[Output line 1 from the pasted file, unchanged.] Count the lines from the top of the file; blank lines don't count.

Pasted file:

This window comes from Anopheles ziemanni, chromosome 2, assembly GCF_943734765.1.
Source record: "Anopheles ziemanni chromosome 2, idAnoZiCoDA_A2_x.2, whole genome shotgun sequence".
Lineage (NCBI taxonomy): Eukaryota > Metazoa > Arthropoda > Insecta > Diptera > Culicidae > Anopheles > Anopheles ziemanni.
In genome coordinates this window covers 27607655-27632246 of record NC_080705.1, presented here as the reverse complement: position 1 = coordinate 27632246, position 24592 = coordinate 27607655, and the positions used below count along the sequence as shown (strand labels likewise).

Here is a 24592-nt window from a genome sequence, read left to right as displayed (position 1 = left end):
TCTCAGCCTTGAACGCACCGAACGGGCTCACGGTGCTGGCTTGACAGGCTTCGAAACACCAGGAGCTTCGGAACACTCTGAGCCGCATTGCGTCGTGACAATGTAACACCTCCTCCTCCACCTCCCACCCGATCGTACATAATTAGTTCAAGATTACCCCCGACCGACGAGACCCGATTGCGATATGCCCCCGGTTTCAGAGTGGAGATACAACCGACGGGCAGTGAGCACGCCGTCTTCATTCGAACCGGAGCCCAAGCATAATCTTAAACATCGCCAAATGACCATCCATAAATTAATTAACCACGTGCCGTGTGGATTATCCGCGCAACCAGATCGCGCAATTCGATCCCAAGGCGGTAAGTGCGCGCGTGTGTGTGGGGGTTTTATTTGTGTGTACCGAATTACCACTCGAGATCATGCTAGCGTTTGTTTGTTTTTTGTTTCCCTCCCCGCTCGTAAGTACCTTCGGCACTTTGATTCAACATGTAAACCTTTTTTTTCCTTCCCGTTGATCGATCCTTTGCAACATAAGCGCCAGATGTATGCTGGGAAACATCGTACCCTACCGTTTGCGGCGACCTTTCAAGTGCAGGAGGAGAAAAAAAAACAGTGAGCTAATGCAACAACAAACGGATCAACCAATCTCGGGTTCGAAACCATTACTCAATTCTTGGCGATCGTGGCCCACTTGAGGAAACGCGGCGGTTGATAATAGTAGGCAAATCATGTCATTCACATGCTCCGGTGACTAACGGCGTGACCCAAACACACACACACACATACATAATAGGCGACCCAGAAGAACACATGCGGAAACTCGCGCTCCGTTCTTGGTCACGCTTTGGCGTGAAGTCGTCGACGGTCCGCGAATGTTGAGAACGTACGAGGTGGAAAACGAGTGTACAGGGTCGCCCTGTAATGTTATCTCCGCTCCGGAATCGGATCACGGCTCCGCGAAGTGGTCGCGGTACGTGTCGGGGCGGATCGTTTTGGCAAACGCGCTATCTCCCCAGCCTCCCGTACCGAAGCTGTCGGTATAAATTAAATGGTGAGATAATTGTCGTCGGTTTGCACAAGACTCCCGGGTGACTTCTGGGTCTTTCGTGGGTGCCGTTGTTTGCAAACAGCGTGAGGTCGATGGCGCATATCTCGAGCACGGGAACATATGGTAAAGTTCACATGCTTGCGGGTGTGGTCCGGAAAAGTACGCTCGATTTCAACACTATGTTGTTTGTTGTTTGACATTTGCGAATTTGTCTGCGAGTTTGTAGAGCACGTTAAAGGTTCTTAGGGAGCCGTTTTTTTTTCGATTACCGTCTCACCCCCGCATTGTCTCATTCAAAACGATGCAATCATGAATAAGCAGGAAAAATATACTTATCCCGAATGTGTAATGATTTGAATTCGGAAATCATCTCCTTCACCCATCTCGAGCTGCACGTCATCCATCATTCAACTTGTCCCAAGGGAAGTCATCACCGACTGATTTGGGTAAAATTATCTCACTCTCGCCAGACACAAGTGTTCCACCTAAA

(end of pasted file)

This window comes from Anopheles ziemanni, chromosome 2, assembly GCF_943734765.1.